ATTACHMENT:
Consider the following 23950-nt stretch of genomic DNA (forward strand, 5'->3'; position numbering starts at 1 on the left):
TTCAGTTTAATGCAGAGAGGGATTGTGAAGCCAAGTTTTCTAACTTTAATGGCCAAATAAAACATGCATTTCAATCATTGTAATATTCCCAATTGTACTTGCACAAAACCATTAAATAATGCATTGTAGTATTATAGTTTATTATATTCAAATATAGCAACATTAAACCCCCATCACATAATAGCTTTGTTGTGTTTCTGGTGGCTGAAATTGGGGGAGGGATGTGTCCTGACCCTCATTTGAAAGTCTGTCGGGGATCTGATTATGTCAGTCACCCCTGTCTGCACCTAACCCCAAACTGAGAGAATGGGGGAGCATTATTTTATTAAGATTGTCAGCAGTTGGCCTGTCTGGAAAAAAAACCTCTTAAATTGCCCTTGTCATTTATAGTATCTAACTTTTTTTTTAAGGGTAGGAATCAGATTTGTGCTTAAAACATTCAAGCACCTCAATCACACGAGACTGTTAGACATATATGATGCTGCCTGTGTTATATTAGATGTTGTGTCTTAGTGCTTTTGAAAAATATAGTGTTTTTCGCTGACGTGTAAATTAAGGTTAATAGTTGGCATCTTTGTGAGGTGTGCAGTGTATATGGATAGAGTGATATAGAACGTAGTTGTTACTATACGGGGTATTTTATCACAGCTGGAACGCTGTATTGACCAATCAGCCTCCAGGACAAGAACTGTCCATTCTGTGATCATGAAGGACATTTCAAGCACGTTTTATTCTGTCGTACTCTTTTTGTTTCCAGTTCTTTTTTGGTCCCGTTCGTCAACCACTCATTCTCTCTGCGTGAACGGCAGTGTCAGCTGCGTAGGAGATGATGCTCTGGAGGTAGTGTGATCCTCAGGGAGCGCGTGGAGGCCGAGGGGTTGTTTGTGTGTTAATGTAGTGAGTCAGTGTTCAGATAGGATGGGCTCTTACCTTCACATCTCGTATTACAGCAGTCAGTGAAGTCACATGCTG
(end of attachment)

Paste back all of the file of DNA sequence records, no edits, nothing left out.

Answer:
Consider the following 23950-nt stretch of genomic DNA (forward strand, 5'->3'; position numbering starts at 1 on the left):
TTCAGTTTAATGCAGAGAGGGATTGTGAAGCCAAGTTTTCTAACTTTAATGGCCAAATAAAACATGCATTTCAATCATTGTAATATTCCCAATTGTACTTGCACAAAACCATTAAATAATGCATTGTAGTATTATAGTTTATTATATTCAAATATAGCAACATTAAACCCCCATCACATAATAGCTTTGTTGTGTTTCTGGTGGCTGAAATTGGGGGAGGGATGTGTCCTGACCCTCATTTGAAAGTCTGTCGGGGATCTGATTATGTCAGTCACCCCTGTCTGCACCTAACCCCAAACTGAGAGAATGGGGGAGCATTATTTTATTAAGATTGTCAGCAGTTGGCCTGTCTGGAAAAAAAACCTCTTAAATTGCCCTTGTCATTTATAGTATCTAACTTTTTTTTTAAGGGTAGGAATCAGATTTGTGCTTAAAACATTCAAGCACCTCAATCACACGAGACTGTTAGACATATATGATGCTGCCTGTGTTATATTAGATGTTGTGTCTTAGTGCTTTTGAAAAATATAGTGTTTTTCGCTGACGTGTAAATTAAGGTTAATAGTTGGCATCTTTGTGAGGTGTGCAGTGTATATGGATAGAGTGATATAGAACGTAGTTGTTACTATACGGGGTATTTTATCACAGCTGGAACGCTGTATTGACCAATCAGCCTCCAGGACAAGAACTGTCCATTCTGTGATCATGAAGGACATTTCAAGCACGTTTTATTCTGTCGTACTCTTTTTGTTTCCAGTTCTTTTTTGGTCCCGTTCGTCAACCACTCATTCTCTCTGCGTGAACGGCAGTGTCAGCTGCGTAGGAGATGATGCTCTGGAGGTAGTGTGATCCTCAGGGAGCGCGTGGAGGCCGAGGGGTTGTTTGTGTGTTAATGTAGTGAGTCAGTGTTCAGATAGGATGGGCTCTTACCTTCACATCTCGTATTACAGCAGTCAGTGAAGTCACATGCTG